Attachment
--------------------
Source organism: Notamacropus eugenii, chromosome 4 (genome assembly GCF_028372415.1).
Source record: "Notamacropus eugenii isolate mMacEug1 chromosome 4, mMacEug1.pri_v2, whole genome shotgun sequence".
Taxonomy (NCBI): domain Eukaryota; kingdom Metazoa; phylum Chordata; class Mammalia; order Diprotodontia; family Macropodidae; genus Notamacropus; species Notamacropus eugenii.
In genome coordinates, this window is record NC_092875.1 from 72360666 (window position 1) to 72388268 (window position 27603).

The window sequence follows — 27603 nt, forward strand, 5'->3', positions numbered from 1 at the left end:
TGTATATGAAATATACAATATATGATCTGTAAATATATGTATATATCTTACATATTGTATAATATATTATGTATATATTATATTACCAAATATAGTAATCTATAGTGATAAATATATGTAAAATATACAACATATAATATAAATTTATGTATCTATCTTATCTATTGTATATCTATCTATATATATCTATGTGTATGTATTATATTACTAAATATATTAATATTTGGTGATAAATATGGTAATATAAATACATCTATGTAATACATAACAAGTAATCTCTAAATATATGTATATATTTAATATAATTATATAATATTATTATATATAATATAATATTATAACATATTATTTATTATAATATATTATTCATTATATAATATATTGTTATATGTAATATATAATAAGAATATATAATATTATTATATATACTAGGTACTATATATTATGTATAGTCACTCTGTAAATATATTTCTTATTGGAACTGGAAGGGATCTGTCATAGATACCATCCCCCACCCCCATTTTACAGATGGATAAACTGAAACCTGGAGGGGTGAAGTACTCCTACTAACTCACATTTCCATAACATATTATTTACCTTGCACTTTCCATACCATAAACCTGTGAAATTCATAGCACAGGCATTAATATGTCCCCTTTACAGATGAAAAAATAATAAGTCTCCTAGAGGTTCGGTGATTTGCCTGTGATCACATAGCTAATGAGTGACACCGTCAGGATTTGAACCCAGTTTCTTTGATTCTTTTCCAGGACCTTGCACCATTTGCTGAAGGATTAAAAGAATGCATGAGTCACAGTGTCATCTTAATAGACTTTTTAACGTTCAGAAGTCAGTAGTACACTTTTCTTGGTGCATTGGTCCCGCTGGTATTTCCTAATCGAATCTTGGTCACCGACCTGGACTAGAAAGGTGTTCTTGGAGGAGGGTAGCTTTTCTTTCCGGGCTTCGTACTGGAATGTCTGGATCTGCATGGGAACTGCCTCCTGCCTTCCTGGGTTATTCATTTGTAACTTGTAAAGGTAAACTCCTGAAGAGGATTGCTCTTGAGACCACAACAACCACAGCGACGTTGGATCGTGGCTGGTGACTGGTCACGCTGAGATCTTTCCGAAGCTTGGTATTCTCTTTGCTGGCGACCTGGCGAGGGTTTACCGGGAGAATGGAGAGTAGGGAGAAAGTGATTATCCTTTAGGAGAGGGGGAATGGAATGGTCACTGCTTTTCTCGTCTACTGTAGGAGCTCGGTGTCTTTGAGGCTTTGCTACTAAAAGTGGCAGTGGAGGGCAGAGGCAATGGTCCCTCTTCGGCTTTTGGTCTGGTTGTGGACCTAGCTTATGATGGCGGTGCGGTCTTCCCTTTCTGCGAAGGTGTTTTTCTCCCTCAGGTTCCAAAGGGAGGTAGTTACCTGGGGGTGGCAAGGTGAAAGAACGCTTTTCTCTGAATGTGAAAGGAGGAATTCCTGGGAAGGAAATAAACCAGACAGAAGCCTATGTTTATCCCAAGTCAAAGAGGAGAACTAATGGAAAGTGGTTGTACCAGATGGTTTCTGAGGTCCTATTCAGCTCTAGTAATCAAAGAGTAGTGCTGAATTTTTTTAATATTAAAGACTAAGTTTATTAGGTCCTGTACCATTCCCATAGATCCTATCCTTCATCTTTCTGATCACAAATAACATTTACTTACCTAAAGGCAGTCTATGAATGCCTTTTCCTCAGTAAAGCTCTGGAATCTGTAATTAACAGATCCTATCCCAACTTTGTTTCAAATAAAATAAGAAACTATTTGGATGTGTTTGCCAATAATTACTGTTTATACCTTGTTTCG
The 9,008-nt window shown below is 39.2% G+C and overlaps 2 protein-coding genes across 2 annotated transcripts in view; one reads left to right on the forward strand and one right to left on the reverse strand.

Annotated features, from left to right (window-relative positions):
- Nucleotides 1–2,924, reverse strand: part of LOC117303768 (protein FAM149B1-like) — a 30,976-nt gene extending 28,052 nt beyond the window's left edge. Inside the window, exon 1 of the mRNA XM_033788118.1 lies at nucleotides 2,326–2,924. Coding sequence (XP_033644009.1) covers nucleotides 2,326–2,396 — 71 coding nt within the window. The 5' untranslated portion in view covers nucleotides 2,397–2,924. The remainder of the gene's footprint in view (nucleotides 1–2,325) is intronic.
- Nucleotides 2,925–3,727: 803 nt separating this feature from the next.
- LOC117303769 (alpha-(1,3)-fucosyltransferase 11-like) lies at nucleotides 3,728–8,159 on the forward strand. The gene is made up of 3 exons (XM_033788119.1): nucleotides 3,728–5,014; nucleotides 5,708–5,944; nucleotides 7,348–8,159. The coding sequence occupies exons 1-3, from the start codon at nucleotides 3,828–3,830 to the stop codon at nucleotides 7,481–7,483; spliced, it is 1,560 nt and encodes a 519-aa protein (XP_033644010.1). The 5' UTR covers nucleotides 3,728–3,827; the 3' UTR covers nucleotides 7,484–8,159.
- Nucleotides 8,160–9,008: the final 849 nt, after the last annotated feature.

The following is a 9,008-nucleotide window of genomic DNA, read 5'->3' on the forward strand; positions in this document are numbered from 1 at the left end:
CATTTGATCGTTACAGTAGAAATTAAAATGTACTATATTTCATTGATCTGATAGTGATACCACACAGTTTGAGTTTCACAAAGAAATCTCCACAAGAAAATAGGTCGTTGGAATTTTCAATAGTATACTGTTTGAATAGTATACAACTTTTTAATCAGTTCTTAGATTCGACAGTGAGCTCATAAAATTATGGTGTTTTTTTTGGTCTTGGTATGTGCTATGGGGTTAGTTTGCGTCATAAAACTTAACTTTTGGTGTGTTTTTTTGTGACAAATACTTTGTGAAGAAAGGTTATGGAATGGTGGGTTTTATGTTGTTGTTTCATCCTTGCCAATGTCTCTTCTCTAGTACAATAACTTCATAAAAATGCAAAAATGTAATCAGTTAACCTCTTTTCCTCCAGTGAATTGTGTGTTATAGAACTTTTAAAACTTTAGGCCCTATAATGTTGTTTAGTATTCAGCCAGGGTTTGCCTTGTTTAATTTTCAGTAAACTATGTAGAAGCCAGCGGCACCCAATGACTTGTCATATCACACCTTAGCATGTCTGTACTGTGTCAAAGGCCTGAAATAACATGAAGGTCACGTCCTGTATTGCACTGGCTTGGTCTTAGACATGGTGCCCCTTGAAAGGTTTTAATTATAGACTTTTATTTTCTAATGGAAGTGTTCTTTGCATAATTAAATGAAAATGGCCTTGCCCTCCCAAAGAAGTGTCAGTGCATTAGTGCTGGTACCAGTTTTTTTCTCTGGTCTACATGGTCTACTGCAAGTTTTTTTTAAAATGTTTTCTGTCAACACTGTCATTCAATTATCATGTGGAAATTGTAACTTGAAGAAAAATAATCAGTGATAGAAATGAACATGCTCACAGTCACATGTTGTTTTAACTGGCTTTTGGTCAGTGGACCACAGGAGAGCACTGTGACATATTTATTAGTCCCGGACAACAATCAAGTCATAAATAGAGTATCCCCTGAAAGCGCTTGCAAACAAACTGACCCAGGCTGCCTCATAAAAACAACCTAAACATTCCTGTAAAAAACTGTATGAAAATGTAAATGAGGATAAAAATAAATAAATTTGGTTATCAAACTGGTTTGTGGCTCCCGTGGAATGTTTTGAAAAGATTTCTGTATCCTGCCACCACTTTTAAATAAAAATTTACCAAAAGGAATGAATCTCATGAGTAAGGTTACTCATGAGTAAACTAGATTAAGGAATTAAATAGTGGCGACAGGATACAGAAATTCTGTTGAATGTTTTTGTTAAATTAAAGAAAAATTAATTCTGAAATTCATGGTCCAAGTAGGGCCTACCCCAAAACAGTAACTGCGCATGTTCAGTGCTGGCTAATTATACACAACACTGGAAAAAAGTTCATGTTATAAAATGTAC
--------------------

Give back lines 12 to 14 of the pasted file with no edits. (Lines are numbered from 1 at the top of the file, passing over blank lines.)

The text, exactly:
- Nucleotides 8,160–9,008: the final 849 nt, after the last annotated feature.

The following is a 9,008-nucleotide window of genomic DNA, read 5'->3' on the forward strand; positions in this document are numbered from 1 at the left end:
CATTTGATCGTTACAGTAGAAATTAAAATGTACTATATTTCATTGATCTGATAGTGATACCACACAGTTTGAGTTTCACAAAGAAATCTCCACAAGAAAATAGGTCGTTGGAATTTTCAATAGTATACTGTTTGAATAGTATACAACTTTTTAATCAGTTCTTAGATTCGACAGTGAGCTCATAAAATTATGGTGTTTTTTTTGGTCTTGGTATGTGCTATGGGGTTAGTTTGCGTCATAAAACTTAACTTTTGGTGTGTTTTTTTGTGACAAATACTTTGTGAAGAAAGGTTATGGAATGGTGGGTTTTATGTTGTTGTTTCATCCTTGCCAATGTCTCTTCTCTAGTACAATAACTTCATAAAAATGCAAAAATGTAATCAGTTAACCTCTTTTCCTCCAGTGAATTGTGTGTTATAGAACTTTTAAAACTTTAGGCCCTATAATGTTGTTTAGTATTCAGCCAGGGTTTGCCTTGTTTAATTTTCAGTAAACTATGTAGAAGCCAGCGGCACCCAATGACTTGTCATATCACACCTTAGCATGTCTGTACTGTGTCAAAGGCCTGAAATAACATGAAGGTCACGTCCTGTATTGCACTGGCTTGGTCTTAGACATGGTGCCCCTTGAAAGGTTTTAATTATAGACTTTTATTTTCTAATGGAAGTGTTCTTTGCATAATTAAATGAAAATGGCCTTGCCCTCCCAAAGAAGTGTCAGTGCATTAGTGCTGGTACCAGTTTTTTTCTCTGGTCTACATGGTCTACTGCAAGTTTTTTTTAAAATGTTTTCTGTCAACACTGTCATTCAATTATCATGTGGAAATTGTAACTTGAAGAAAAATAATCAGTGATAGAAATGAACATGCTCACAGTCACATGTTGTTTTAACTGGCTTTTGGTCAGTGGACCACAGGAGAGCACTGTGACATATTTATTAGTCCCGGACAACAATCAAGTCATAAATAGAGTATCCCCTGAAAGCGCTTGCAAACAAACTGACCCAGGCTGCCTCATAAAAACAACCTAAACATTCCTGTAAAAAACTGTATGAAAATGTAAATGAGGATAAAAATAAATAAATTTGGTTATCAAACTGGTTTGTGGCTCCCGTGGAATGTTTTGAAAAGATTTCTGTATCCTGCCACCACTTTTAAATAAAAATTTACCAAAAGGAATGAATCTCATGAGTAAGGTTACTCATGAGTAAACTAGATTAAGGAATTAAATAGTGGCGACAGGATACAGAAATTCTGTTGAATGTTTTTGTTAAATTAAAGAAAAATTAATTCTGAAATTCATGGTCCAAGTAGGGCCTACCCCAAAACAGTAACTGCGCATGTTCAGTGCTGGCTAATTATACACAACACTGGAAAAAAGTTCATGTTATAAAATGTAC